Pacifier use and sudden infant death syndrome: results from the CESDI/SUDI case control study
- Peter J Fleminga,
- Peter S Blaira,
- Katie Pollarda,
- Martin Ward Plattb,
- Charlotte Leacha,
- Iain Smithc,
- P J Berrya,
- Jean Goldinga,
- the CESDI SUDI Research Team
- aFSID Unit, Department of Child Health, Developmental Physiology, Royal Hospital for Children, St Michael’s Hill, Bristol BS2 8BJ, UK, bNewcastle Neonatal Service, Ward 35, Royal Victoria Infirmary, Newcastle upon Tyne NE1 4LP, UK, cNuffield Institute for Health, 71–75 Clarendon Road, Leeds LS2 9PL, UK
- Professor Fleming. email:
- Accepted 29 March 1999
OBJECTIVES To investigate the relation between pacifier use and sudden infant death syndrome (SIDS).
DESIGN Three year population based, case control study with parental interviews for each death and four age matched controls.
SETTING Five regions in England (population > 17 million).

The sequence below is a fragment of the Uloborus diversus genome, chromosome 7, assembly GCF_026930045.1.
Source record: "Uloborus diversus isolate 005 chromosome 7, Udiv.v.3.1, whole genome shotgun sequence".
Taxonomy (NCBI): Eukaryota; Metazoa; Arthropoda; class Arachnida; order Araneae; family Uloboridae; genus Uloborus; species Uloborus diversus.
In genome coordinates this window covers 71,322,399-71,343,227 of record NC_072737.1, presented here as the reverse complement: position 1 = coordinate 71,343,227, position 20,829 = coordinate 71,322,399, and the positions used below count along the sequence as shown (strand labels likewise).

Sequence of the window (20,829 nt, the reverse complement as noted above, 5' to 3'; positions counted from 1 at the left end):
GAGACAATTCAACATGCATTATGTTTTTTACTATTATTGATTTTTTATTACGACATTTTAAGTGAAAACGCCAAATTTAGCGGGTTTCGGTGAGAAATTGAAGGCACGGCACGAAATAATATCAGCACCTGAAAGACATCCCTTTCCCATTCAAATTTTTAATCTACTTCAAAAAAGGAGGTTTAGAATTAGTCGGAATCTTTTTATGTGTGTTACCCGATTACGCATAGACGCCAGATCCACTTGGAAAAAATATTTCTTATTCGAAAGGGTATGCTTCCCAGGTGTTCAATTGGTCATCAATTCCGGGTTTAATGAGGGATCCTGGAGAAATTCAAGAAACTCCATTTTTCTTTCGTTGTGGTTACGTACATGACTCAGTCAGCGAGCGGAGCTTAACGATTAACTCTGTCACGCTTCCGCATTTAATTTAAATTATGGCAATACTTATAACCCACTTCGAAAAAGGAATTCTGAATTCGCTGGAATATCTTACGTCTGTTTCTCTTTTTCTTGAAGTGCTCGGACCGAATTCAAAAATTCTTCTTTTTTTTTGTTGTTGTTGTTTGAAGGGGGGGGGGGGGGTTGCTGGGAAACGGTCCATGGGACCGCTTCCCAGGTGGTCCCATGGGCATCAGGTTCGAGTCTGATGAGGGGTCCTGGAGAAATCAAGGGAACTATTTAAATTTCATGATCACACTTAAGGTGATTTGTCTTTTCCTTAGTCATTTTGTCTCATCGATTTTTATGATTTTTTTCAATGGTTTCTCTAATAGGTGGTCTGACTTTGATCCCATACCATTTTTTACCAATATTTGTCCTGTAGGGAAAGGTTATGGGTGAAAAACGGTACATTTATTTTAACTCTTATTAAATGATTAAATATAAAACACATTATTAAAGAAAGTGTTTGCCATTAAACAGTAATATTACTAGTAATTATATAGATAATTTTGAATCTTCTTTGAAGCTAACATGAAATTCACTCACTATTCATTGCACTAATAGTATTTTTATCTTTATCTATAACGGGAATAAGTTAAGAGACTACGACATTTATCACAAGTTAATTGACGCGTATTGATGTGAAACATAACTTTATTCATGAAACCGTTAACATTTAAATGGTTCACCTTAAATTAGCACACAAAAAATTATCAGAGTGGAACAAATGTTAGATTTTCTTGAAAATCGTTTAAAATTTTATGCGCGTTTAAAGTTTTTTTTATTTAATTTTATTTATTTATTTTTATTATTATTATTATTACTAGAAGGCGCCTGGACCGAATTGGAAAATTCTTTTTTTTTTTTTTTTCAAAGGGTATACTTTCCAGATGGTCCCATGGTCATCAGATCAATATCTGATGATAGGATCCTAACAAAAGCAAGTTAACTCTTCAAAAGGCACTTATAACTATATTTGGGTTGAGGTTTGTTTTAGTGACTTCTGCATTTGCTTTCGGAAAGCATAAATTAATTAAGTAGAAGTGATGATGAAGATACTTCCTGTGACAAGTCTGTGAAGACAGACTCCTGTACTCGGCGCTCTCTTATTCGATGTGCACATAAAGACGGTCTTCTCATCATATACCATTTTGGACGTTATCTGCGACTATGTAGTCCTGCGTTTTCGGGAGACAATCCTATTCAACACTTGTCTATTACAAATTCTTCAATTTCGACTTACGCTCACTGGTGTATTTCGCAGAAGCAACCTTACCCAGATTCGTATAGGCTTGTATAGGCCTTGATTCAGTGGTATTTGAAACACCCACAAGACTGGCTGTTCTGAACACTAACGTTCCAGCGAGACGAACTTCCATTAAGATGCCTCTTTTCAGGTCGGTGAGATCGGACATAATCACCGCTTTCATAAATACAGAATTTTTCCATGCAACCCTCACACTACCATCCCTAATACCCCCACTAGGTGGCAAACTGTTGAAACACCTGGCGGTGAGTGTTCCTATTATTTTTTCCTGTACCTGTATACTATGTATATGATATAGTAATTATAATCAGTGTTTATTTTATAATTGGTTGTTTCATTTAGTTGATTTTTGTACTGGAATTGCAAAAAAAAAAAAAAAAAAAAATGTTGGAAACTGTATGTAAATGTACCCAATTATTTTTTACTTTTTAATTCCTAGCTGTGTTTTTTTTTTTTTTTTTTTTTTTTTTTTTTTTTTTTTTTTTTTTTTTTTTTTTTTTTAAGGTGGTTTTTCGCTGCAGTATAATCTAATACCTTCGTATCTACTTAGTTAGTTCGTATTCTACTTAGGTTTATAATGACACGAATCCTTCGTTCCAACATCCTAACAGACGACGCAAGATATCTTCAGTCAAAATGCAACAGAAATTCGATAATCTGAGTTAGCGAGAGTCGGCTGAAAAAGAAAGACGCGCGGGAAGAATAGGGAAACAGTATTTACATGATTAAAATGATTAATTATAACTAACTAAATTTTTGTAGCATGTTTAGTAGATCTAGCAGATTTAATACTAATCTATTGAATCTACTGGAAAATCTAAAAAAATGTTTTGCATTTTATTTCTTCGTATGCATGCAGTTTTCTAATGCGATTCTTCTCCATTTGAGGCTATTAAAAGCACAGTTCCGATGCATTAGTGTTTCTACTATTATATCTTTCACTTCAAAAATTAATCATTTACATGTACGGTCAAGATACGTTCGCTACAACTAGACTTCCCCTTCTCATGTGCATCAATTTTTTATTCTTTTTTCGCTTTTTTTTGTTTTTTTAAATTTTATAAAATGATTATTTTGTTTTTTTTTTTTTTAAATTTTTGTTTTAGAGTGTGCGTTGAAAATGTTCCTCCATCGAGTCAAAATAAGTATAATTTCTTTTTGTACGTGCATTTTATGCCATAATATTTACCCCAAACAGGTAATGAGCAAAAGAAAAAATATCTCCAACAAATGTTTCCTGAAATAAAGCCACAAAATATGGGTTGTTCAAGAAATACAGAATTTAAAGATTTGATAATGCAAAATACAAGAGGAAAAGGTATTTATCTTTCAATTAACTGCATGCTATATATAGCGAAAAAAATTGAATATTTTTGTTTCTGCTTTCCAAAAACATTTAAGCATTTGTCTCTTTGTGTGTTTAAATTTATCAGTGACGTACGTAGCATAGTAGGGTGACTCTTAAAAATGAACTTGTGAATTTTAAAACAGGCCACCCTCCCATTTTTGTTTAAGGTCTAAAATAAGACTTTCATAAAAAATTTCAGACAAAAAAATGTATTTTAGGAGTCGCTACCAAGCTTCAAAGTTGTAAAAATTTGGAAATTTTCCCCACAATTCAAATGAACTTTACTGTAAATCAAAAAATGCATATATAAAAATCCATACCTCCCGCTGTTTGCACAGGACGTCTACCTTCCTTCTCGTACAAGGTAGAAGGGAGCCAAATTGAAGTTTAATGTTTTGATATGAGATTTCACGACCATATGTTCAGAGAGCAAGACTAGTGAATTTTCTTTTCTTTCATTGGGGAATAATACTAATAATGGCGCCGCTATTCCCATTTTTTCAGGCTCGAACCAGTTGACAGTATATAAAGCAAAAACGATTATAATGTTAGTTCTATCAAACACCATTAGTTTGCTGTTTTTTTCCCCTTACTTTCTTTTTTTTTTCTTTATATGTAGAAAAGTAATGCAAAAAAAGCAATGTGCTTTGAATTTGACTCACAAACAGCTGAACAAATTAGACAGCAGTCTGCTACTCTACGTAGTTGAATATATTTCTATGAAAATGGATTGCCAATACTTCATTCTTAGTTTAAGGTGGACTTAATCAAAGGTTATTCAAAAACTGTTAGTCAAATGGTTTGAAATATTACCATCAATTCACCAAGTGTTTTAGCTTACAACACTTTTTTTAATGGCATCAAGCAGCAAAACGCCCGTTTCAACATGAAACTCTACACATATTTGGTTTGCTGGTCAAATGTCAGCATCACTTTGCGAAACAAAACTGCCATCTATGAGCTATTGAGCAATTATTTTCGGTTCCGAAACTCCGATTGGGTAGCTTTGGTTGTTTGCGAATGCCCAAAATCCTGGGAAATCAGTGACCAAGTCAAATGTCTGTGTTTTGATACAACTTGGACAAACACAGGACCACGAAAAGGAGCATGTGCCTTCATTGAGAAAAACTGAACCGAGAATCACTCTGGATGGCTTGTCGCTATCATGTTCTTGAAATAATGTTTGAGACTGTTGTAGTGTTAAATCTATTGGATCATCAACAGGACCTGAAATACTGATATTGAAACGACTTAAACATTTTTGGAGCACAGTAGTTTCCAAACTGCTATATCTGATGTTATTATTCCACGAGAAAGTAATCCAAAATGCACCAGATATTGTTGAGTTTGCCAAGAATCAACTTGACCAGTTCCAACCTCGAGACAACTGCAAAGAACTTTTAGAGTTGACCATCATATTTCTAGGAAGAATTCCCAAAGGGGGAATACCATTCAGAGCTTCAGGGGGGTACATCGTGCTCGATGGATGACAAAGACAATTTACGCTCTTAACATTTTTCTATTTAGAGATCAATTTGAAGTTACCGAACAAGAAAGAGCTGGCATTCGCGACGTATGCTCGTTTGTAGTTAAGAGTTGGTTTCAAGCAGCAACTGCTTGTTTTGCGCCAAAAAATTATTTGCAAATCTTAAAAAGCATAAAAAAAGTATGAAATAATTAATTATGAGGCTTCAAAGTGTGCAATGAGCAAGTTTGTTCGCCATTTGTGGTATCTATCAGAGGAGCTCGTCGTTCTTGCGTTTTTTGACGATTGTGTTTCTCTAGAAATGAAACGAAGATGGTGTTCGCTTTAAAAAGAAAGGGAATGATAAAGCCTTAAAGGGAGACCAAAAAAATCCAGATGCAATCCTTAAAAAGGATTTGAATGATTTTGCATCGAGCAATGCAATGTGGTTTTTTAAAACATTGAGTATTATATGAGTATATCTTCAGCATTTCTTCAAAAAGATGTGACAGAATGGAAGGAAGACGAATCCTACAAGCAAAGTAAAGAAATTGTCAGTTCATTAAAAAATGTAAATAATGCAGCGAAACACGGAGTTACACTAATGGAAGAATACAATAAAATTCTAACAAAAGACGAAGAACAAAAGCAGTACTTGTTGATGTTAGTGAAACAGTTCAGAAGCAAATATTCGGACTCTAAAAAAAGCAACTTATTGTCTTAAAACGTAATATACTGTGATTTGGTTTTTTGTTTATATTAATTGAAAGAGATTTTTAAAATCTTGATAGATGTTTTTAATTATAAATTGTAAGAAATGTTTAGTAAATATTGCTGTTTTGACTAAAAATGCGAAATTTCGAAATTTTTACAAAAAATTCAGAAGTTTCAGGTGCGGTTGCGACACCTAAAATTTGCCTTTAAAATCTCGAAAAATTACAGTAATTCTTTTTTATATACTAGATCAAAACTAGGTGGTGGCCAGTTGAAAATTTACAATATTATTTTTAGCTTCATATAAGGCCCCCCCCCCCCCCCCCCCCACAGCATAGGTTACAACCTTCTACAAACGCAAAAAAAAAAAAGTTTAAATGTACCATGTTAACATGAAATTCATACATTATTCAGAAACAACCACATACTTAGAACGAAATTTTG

SUBJECTS 325 infants who had died from SIDS and 1300 control infants.
RESULTS Significantly fewer SIDS infants (40%) than controls (51%) used a pacifier for the last/reference sleep (univariate odds ratio (OR), 0.62; 95% confidence interval (CI), 0.46 to 0.83) and the difference increased when controlled for other factors (multivariate OR, 0.41; 95% CI, 0.22 to 0.77). However, the proportion of infants who had ever used a pacifier for day (66% SIDS v 66% controls) or night sleeps (61% SIDS v 61% controls) was identical. The association of a risk for SIDS infants who routinely used a pacifier but did not do so for the last sleep became non-significant when controlled for socioeconomic status (bivariate OR, 1.39 (0.93 to 2.07)).
CONCLUSIONS Further epidemiological evidence and physiological studies are needed before pacifier use can be recommended as a measure to reduce the risk of SIDS.
There was no difference between victims of SIDS and control infants in routine use of a pacifier (“dummy” or “soother”) for day or night sleeps
The use of a pacifier was associated with a lower prevalence and shorter duration of breast feeding, lower socioeconomic status, and mothers who smoked more heavily
There was no association between pacifier use and sleeping position
More control infants used a pacifier for the last/reference sleep, giving an apparent “protective” effect against SIDS; the significance of this association increased when controlled for other factors
Further epidemiological evidence and physiological studies are needed before we can recommend pacifier use as protective against SIDS